Any party who appeared and is dissatisfied with the judgment of conciliation court may appeal to district court.  To do this, a form entitled "Demand for Removal" and an "Affidavit of Service" must be filed with the court administrator before the final judgment date.  The final judgment date is noted on your copy of the conciliation decision.  An additional district court appeal filing fee is required.

If you did not appear for a good reason in conciliation court and a default judgment was entered, you may send in a written request to have the judgment vacated.  An additional fee is required if the judge vacates the default judgment and schedules another hearing.  Read your conciliation judgment notice carefully.
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What happens after an appeal has been filed?
If the matter is appealed to the district court, a trial will take place before a different judge or a jury, if a jury trial is requested.  All parties may be represented by attorneys.  You should not rely on anything that was said or that happened at the conciliation court hearing.  You should be prepared to present your case, have your witnesses ready to testify, and have all your other evidence available.

If you appeal to the district court from the conciliation court judgment and do not win, you may be required to pay the other party $50.00.
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How to collect a judgment
Although a case was decided in your favor, it is not always easy to collect a judgment.  The collection process will be worthwhile only if you can locate collectable assets.  Judgments are enforceable for 10 years.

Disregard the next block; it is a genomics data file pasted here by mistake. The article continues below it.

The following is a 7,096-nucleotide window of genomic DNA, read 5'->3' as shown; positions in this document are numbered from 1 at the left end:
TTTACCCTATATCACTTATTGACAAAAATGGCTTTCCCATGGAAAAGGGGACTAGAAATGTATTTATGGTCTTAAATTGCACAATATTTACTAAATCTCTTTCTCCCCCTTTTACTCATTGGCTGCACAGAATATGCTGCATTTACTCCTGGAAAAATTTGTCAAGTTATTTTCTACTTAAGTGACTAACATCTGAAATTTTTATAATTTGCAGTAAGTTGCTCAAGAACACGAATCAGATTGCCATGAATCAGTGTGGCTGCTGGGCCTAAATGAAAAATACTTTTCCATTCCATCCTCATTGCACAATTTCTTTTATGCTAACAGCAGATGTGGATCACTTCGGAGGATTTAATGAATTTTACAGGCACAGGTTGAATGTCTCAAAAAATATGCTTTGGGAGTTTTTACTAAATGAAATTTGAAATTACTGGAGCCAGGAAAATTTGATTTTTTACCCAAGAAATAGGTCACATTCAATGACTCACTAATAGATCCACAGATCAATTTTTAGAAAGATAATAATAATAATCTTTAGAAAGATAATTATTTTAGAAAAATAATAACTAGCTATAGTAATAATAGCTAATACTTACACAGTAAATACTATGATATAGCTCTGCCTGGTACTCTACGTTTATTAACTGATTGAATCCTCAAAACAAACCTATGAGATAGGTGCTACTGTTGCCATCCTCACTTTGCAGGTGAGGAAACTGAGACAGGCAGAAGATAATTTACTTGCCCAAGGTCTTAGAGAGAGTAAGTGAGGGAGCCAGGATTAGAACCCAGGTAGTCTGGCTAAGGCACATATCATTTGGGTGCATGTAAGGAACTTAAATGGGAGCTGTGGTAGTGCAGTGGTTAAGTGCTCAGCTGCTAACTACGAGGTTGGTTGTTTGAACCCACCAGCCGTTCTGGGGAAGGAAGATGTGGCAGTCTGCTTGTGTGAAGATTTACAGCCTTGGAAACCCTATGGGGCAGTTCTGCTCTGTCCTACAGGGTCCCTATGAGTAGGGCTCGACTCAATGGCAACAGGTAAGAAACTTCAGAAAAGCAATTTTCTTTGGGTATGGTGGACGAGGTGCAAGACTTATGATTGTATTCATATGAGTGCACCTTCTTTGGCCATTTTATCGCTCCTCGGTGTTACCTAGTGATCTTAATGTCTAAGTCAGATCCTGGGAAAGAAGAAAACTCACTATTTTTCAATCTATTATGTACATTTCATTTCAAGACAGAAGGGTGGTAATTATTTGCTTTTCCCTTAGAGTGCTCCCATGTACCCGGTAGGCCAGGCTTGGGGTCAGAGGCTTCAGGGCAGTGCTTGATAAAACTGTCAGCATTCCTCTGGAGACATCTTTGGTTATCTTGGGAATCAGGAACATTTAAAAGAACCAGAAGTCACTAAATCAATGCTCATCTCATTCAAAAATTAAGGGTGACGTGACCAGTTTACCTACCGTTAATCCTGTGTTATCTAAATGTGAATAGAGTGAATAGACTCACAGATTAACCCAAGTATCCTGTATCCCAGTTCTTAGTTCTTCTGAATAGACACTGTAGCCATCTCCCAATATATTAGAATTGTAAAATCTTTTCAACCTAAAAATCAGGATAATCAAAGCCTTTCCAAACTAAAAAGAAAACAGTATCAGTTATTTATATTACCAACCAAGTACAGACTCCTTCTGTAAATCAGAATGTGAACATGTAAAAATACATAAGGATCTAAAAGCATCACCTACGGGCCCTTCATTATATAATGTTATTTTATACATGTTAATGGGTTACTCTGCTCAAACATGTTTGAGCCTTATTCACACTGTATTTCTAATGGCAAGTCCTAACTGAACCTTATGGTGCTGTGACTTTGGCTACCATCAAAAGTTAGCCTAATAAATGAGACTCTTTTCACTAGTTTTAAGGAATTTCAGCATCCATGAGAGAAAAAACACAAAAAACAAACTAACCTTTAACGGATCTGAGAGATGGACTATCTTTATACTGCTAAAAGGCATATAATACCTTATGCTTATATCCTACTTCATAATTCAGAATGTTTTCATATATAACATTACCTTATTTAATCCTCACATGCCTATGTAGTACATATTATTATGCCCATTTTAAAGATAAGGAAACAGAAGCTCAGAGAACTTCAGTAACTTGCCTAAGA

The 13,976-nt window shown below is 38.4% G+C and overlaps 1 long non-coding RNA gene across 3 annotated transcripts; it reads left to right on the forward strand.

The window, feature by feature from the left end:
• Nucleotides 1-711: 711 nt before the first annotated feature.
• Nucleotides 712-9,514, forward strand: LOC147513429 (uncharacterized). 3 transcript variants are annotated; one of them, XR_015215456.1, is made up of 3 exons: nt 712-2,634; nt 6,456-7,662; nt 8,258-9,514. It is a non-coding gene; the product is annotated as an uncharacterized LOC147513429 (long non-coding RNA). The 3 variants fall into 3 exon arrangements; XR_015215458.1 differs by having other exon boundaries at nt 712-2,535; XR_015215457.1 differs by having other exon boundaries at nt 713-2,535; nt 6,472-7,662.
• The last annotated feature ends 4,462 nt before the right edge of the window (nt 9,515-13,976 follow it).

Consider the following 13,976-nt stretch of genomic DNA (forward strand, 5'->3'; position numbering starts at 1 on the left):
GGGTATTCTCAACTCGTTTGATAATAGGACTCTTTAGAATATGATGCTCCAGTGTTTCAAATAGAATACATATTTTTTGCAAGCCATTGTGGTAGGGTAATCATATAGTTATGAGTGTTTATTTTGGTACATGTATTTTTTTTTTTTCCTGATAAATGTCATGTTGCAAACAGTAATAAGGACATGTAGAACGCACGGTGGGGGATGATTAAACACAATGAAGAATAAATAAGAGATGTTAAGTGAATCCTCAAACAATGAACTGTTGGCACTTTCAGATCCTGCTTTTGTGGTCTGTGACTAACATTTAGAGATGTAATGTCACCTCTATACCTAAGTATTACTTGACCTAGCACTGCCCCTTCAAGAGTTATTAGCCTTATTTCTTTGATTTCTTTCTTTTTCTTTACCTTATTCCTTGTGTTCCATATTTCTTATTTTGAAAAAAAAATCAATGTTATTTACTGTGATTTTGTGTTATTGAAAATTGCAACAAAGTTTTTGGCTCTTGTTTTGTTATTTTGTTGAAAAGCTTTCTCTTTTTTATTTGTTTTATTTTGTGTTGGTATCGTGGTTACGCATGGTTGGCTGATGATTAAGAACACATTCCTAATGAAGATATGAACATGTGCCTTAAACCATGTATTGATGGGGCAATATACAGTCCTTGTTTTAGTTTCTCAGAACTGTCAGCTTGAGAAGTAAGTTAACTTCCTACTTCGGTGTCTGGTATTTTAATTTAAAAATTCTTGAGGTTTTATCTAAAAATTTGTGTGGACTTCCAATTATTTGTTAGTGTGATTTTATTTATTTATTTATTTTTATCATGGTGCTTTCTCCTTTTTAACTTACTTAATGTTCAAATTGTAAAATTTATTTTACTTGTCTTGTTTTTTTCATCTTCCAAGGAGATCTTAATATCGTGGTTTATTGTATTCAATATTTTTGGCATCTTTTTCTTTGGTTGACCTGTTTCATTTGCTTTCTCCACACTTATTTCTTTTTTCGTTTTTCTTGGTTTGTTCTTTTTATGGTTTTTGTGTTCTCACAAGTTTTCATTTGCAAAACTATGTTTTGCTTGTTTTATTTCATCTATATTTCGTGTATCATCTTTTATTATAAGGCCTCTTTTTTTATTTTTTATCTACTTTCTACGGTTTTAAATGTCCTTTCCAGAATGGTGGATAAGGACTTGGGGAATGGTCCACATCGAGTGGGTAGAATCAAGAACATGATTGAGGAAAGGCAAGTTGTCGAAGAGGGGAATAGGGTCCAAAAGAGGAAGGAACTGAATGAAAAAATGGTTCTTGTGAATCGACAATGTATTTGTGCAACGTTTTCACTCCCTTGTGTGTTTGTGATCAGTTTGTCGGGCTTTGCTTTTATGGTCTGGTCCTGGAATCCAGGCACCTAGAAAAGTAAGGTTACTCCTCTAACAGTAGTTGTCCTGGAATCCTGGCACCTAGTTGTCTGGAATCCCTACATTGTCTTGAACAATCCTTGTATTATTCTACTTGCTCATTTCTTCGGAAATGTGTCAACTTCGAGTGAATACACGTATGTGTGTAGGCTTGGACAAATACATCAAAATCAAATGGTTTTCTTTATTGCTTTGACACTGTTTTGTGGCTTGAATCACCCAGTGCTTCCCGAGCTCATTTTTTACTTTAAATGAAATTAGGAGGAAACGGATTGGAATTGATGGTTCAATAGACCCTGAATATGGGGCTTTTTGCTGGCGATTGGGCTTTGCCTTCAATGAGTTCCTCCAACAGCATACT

Conciliation Court is not a collection agency.  You can, however, try to collect the judgment yourself it it has not been paid by the date indicated on the judgment notice, and if an appeal has not been filed.  Here are a few tips on how you can locate the debtor and/or their assets:

  • County libraries have directories that may list the debtor's home address and place of employment;
  • You may be able to locate the debtor's bank by looking at any canceled checks that you might have written to the debtor;
  • You can find out whether the debtor has a motor vehicle registered under his/her name by contacting the Minnesota Motor Vehicles Records Division at 651-297-6911.  This may give you the name of the lender that the debtor is doing business with.

When your judgment is final and the debtor has not paid you, you may begin the collection process by following these steps:

  1. Complete an "Affidavit of Identification" to transcribe your judgment to district court.  Upon completion of the affidavit, submit it to the court administrator's office with the filing fee.  Your judgment will then be transcribed to district court.  This transcribed judgment will show up on the court's computer if someone does a judgment search.
  2. Order a "Writ of Execution" from court administration and pay the fee if you know where the debtor works and/or banks.  If you do not know either of these, you are not ready for an execution.  The Writ of Execution must be issued to the county where the debtor's bank or employer is located.  The court administrator's office will mail the execution to you and you must take it to the sheriff of that county for service on a bank or employer.  The sheriff will also charge a fee.